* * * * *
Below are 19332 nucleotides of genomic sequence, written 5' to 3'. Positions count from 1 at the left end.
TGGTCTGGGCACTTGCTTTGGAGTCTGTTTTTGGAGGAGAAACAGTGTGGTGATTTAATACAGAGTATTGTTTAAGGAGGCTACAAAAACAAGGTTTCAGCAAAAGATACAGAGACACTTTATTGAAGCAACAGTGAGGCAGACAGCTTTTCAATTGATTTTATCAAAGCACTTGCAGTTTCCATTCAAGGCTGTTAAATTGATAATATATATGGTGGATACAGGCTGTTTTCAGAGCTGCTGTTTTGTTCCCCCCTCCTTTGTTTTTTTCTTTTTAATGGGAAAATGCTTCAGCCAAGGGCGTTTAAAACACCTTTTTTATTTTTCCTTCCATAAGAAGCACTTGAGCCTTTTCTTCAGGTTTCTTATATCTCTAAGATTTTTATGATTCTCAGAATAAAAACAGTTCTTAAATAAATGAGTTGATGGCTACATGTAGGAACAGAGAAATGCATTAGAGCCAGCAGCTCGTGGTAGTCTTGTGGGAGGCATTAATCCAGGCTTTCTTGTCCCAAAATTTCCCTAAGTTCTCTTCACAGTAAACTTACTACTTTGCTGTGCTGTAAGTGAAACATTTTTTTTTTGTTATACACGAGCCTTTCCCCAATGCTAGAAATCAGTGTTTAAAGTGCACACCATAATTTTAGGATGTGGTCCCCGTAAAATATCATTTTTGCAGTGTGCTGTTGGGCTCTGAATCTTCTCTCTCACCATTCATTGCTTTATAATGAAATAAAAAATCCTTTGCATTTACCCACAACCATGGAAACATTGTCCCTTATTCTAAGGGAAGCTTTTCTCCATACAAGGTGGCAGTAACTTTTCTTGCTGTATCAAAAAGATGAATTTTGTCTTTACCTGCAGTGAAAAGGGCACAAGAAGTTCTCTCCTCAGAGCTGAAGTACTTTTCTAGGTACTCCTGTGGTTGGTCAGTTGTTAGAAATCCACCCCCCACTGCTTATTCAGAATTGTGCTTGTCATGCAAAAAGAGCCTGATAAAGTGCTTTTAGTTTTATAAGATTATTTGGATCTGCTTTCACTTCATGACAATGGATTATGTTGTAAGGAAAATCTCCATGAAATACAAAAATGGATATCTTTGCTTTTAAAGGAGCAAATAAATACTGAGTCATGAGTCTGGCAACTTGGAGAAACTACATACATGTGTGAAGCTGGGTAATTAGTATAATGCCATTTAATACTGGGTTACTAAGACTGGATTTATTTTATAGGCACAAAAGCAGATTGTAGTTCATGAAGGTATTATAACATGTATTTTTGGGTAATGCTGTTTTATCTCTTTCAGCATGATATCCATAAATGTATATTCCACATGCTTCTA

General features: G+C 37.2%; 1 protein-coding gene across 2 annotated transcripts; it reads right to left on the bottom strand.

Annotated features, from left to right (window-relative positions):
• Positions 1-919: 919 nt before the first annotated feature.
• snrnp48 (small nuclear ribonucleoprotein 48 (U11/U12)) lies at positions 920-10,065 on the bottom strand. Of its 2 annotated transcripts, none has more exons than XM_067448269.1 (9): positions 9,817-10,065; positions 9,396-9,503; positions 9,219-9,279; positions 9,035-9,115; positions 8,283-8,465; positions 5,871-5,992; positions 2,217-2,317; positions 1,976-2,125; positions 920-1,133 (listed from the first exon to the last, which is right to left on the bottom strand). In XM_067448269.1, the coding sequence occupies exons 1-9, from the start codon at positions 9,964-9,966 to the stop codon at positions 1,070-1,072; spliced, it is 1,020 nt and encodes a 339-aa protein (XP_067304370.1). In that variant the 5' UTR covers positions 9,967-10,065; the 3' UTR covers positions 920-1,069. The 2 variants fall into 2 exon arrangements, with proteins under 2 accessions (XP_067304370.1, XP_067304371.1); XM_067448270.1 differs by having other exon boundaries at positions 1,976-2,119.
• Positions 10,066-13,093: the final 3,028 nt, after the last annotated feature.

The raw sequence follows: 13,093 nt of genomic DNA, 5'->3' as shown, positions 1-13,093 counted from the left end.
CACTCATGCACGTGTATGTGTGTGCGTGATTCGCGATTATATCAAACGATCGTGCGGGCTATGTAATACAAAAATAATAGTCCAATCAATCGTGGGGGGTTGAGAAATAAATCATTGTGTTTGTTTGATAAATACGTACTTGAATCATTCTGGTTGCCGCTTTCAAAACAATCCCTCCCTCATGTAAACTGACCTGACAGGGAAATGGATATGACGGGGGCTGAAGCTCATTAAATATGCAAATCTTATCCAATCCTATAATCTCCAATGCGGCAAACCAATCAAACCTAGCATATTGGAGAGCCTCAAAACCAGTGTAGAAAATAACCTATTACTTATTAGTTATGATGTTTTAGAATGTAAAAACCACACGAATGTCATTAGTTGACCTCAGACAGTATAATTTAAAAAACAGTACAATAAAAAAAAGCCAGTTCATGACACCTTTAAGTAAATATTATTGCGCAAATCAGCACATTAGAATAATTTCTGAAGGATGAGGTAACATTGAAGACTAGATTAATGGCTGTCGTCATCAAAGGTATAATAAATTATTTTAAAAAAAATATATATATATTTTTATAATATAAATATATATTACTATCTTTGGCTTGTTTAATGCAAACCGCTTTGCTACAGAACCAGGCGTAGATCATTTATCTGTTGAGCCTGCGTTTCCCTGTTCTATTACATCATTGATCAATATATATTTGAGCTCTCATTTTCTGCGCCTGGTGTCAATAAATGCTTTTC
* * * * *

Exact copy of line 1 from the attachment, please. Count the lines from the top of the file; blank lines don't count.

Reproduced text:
Below are 19332 nucleotides of genomic sequence, written 5' to 3'. Positions count from 1 at the left end.